Implementing a response to Families with multiple problems
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Implementing a response to Families with multiple problems Wendy Weal Deputy Delivery Manager DCSF. Importance of the family. Parents are a strong influence in determining outcomes for young people Research from Parenting Early Intervention Programme shows:

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Implementing a response to Families with multiple problems Wendy Weal Deputy Delivery Manager DCSF

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Implementing a response to Families with multiple problems

Wendy Weal

Deputy Delivery Manager


Importance of the family

Parents are a strong influence in determining outcomes for young people

Research from Parenting Early Intervention Programme shows:

  • Parenting support almost halved the number of parents who classified their children as having significant behavioural difficulties

  • Parents reported included being calmer with their children, more confident in parenting, and giving more time to talking and listening to their children.

    Impacts on educational attainment are well documented:

  • Parental interest in education is four times more important than Socioeconomic Status (SES) factors in influencing attainment at 16

  • Parental involvement has a bigger impact on attainment at 7 & 11 than the quality of the school even controlling for social class

    Families are often a source of resilience …….But can also be a source of risk…

Parental characteristics and family circumstances are strong predictors of future problems

  • Parental problem drug use associated with neglect, poverty, physical or emotional abuse, separation and exposure to criminal behaviour

  • NTA estimate 120,000 children living with adult drug users in treatment

Parental drug misuse

Alcohol misuse

  • Alcohol misuse identified as a factor in 50% of all child protection cases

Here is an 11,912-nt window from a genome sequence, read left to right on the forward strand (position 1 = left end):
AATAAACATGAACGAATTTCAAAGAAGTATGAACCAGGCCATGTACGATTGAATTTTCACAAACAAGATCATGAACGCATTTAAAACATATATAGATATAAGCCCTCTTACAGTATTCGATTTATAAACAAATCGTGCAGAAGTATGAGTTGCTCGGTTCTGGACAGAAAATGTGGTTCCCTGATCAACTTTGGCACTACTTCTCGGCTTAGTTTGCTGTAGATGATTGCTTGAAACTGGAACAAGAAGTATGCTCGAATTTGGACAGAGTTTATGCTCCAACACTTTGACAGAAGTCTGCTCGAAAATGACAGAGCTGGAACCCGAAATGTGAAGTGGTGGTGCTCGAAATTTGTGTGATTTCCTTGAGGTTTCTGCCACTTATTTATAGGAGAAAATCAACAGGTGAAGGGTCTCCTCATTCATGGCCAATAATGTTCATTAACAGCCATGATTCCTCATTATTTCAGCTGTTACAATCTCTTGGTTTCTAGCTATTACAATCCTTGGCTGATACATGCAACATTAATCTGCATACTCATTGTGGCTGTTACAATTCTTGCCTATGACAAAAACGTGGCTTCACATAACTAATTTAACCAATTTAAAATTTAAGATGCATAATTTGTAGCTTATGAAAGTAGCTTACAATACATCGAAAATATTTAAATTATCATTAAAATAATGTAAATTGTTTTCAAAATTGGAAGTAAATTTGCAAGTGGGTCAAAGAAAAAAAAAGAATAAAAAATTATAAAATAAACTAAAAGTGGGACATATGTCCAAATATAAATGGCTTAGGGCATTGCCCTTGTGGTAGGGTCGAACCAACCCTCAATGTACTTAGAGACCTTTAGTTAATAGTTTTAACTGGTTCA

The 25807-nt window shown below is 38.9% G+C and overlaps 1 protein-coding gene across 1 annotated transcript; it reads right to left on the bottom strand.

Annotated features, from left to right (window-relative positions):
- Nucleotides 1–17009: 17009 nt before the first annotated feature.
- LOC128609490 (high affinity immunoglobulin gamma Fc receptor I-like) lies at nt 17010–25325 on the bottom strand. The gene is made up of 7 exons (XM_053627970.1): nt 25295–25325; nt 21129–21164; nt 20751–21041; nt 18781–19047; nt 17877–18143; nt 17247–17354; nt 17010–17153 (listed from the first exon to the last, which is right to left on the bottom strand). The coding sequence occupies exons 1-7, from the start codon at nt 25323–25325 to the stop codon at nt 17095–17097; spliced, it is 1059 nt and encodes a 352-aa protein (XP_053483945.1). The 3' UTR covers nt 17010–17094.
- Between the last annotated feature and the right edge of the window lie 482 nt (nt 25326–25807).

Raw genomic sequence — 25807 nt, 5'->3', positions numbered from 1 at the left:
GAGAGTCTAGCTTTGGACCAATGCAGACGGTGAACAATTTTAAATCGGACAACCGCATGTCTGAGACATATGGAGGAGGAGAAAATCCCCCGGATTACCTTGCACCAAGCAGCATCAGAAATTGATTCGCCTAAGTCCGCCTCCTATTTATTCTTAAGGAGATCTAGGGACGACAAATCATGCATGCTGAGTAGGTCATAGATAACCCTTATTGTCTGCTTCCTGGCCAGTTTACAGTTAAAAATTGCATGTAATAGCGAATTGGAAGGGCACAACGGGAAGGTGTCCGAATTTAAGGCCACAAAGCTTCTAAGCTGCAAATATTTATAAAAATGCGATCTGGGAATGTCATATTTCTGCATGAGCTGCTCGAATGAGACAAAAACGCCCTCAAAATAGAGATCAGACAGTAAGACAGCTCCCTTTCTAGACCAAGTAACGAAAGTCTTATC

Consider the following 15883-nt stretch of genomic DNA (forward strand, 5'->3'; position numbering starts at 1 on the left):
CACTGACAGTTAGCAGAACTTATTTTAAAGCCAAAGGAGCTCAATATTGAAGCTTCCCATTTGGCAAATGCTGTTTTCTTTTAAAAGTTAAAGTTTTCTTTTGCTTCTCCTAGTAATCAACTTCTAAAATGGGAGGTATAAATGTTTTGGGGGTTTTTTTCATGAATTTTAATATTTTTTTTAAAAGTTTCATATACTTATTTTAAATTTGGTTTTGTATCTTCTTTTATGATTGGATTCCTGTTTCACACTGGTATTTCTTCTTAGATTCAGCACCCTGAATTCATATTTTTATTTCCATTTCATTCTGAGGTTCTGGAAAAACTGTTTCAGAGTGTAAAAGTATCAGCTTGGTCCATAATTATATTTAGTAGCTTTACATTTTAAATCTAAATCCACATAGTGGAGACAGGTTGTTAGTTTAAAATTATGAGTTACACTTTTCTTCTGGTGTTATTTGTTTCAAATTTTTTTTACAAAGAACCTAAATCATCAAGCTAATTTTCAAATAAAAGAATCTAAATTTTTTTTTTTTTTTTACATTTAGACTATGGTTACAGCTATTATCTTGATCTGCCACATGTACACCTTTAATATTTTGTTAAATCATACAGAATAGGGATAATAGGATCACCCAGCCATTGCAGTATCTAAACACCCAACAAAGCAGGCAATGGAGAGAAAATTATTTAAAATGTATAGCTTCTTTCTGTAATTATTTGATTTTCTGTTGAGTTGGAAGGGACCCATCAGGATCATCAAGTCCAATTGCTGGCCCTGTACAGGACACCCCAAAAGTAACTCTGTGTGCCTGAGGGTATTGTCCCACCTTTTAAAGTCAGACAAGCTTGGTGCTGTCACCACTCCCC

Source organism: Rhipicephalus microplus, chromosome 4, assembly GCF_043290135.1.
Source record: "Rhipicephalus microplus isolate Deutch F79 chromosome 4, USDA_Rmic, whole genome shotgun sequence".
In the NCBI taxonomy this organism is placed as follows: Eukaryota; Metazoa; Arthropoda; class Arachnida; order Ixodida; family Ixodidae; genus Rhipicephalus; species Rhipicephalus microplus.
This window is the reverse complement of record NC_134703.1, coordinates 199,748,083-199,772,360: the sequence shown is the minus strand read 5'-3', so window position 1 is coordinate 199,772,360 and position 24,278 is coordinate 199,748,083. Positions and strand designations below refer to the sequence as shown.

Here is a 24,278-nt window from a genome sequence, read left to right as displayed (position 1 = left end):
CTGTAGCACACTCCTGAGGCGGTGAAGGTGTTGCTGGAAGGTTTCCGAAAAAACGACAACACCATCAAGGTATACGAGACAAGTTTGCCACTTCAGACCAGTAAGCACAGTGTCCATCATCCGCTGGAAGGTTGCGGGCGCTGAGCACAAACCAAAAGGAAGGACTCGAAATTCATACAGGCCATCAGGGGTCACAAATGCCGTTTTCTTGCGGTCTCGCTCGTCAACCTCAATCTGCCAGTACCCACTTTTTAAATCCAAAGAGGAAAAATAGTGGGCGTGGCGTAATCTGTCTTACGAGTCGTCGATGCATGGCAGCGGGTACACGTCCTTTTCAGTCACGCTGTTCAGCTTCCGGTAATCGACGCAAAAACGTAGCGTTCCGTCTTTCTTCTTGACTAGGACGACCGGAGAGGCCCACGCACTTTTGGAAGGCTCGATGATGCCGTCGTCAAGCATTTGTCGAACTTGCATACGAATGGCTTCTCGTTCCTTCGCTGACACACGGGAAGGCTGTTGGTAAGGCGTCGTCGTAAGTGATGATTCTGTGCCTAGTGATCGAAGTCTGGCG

• 1.3m children live with parents who misuse alcohol

Domestic violence

  • 25% children witnessing domestic violence have serious social and behavioural problems

  • Estimates suggest at least 240,000 children exposed to DV


  • Nearly 75% of Serious Case Reviews (2007 study) found that parental mental ill health, substance misuse and or domestic violence, often in combination, were a factor

Parental offending

  • 63% of boys with convicted fathers go on to be convicted themselves

  • children of prisoners have 3 times the risk for mental health problems

  • During 2005 162,000 children had a parent in prison

A small minority of families experience multiple disadvantages and have a range of complex needs

  • Around 142,000 families with children experience 5 or more disadvantages including:

  • No parent in the family is in work;

  • Family lives in poor quality or overcrowded housing;

  • No parent has any qualifications;

  • Mother has mental health problems;

  • At least one parent has a long-standing limiting illness, disability;

  • Family has low income (below 60% median);

  • Family cannot afford a number of food and clothing item

  • Of the 142,000 families experiencing multiple disadvantage, 56,000

  • also experience ‘problem’ child behaviours including:

  • Special Educational Needs

  • Exclusions from school

  • Involvement with the police

  • Running away from home

Families with multiple problems cost society huge amounts of money